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Sunday, April 29, 2012

African peanut stew with sweet potatoes, kale, and chickpeas

peanut soup

spring blossoms

Even though my yard is still deep in snow, the south- and west-facing garden beds along my house are sprouting with all kinds of early perennials! My favorite early plants are the little yellow primroses, Primula elatior. I bought a few of these lovely little plants many years ago from my friend Lorri at In the Garden Nursery, and since then, they have grown and reseeded in a delightful (but not invasive) manner. I love them with the little blue hyacinthoides bulbs. They are such a happy and bright harbinger of spring—even with snow all around, and the nights still getting down to freezing! They are tough little plants, which I really appreciate!

Lorri’s website says that she will probably be opening on May 19th…  In the Garden is located at 7307 O’Brien Street, West of Lake Otis, off 72nd Street. Maybe I’ll see you there!

primroses

African peanut stew with sweet potatoes, kale, and chickpeas

Warming and hearty, full of beautiful colors and spicy, savory flavors; I think you’re going to love this recipe! It’s based on a recipe in Crescent Dragonwagon’s Passionate Vegetarian.
I like to make a double batch of this recipe and then freeze half of it for later. If you want, you can freeze the soup before adding the sweet potatoes, since the sweet potatoes tend to turn a little mushy after being thawed, but it’s not that bad. In fact, the photo is of soup that has been frozen and thawed. If you like, though, when you thaw out the soup, just steam sweet potato chunks, then add them to the completed soup.
I like to cook my own chickpeas for this recipe—the beans are much yummier, and since you cook the beans with garlic and onions, the cooking liquid makes a wonderful stock for the soup. But you can use canned, pre-cooked beans if you like. In that case, just use water for the liquid instead of the bean-cooking liquid. (Rinse the canned peas first, and don’t use the liquid from the can.) You can also use black-eyed peas, instead of chickpeas—they don’t take nearly as long to cook.

3 cups chickpeas, rinsed and soaked for 4 hours or overnight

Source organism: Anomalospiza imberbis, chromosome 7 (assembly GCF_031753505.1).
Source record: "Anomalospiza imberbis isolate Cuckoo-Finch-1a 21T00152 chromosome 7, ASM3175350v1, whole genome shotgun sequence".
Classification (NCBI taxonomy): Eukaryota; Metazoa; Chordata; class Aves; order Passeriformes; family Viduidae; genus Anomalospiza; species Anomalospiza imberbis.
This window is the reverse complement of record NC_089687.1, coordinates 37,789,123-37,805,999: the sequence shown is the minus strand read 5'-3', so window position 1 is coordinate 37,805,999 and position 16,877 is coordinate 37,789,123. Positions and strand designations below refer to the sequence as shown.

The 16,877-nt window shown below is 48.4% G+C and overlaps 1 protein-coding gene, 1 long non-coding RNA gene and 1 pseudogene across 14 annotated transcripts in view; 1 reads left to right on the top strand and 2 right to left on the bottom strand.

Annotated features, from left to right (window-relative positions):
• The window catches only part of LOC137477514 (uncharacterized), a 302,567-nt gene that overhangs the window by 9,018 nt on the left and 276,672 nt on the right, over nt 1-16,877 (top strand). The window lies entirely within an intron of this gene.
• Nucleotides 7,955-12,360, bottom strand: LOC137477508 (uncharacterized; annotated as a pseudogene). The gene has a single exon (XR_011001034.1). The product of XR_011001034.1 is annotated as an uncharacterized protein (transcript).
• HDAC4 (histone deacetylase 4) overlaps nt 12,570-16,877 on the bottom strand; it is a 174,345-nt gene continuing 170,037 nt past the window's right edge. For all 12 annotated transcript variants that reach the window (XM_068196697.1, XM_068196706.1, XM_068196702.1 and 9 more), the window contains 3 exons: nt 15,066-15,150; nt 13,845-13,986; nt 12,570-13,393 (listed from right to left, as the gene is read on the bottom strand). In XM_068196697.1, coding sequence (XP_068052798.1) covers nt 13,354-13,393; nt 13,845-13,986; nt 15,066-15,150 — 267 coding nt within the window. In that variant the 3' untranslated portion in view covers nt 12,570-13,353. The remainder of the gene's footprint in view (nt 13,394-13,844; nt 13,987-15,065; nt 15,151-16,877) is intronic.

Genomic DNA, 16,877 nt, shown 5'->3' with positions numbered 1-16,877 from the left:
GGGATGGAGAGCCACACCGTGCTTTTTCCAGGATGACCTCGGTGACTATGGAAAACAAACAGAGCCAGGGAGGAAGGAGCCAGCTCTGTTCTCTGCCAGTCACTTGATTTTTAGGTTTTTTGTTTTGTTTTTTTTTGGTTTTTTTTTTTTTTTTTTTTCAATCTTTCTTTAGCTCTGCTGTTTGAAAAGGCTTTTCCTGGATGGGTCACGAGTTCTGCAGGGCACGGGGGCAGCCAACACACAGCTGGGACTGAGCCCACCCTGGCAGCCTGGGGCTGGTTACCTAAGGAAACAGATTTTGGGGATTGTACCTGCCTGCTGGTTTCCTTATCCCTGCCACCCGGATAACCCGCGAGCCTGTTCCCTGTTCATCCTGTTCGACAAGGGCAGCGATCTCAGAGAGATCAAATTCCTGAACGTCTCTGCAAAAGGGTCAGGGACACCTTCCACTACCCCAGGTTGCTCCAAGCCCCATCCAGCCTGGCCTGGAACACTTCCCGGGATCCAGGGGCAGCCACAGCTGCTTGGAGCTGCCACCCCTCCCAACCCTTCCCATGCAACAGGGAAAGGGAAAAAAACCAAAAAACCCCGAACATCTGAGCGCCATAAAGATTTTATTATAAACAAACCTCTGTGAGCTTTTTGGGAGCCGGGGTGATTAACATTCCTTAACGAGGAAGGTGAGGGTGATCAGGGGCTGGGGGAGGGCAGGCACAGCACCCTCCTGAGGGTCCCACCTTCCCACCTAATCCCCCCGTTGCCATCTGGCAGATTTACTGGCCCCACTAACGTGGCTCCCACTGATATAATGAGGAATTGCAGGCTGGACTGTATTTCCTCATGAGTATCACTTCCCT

8 cloves garlic, peeled
2 bay leaves
3 yellow onions: 1 onion peeled and quartered, and the other 2 onions peeled and diced
sea salt or kosher salt
1-2 bunches kale or collards (to your taste)
1-2 tablespoons olive oil
6 ribs celery, diced
1 serrano or jalepeno chile, halved, seeds removed with a spoon, then diced (If you don’t have fresh chiles, you can use a little can of diced green chiles.)
1 teaspoon curry powder
¼ teaspoon cayenne
8-10 gratings of fresh nutmeg (or ¼ teaspoon ground nutmeg)
1 or 2 cans (10 ounces each) (I like it extra tomato-y)
2 or 3 medium sweet potatoes, peeled and cut into 1/2-inch dice
1 package of frozen okra slices (you can use green beans instead, if you’d rather—but I love the little round okras!)
½ cup natural peanut butter (smooth or crunchy)
2 tablespoons tomato paste
2 tablespoons soy sauce, plus more to taste
sugar, to taste
Freshly-ground pepper

1. Drain the chickpeas, rinse them, and place them in a large soup pot with water to cover by a couple of inches. Put the quartered onion (not the chopped ones), all the whole cloves of garlic, and the bay leaves in with the beans. Bring to a boil over high heat, then lower the heat to a simmer. Cover and simmer until quite tender, usually 1 to 1 ½ hours. When the peas are tender, add 1 teaspoon salt or more, to your taste.
2. While the beans are cooking, bring a large pot of water to boil, and salt it well.
3. Cut the long stems away from the kale or collard leaves. Stack the leaves on top of each other and slice the leaves into 1-inch wide ribbons.
4. Plunge the kale or collards into the pot of boiling salted water, and cook until tender. This could take as long as 8 or 10 minutes, but could be much shorter. Start tasting after 5 minutes. Drain the kale or collards and set aside.
5. Heat the oil in a large skillet over medium heat. Add the diced onion, diced celery and 1 teaspoon salt, and sauté until starting to brown and the vegetables are tender. Add the chile, curry powder, cayenne, and nutmeg and sauté, stirring, for another minute. Remove from the heat and set aside until the beans are done.
6. When the chickpeas are tender, remove the quartered onion (they will be slimy and tasteless by now) and bay leaves and discard them. Stir the beans around, and when you see a whole garlic clove, mash it against the side of the pot with a spoon and stir back into the beans. 
7. Dump the diced onion and celery mixture into the beans, and then add the canned tomatoes and the sweet potato. If it doesn’t seem brothy enough, add more water. Bring to a boil, then lower the heat to a simmer.  Simmer, partly covered, for about 15 minutes, or until the sweet potatoes are tender. Add the okra, and cook 5 or 10 minutes more.
8. Heat a kettle of water to a boil. Place the peanut butter in a large heatproof bowl and pour about a cup of boiling water over the peanut butter, whisking constantly to blend. When blended, whisk in the tomato paste.
9. When the sweet potatoes are tender, add the peanut butter mixture to the stew. Stir it well until smooth. Stir in the kale, and season well with salt and pepper to taste. Taste it and decide if the sweet potatoes have added enough sweetness to the stew. If not, add a little sprinkle of sugar (about a teaspoon), taste again. It might just bring up the flavors.
10. This stew is wonderful when made a day or two ahead of time and reheated (carefully, over low heat and stirred often, so the peanut butter doesn’t scorch).
11. You can serve this stew with rice or other grains, or just by itself.


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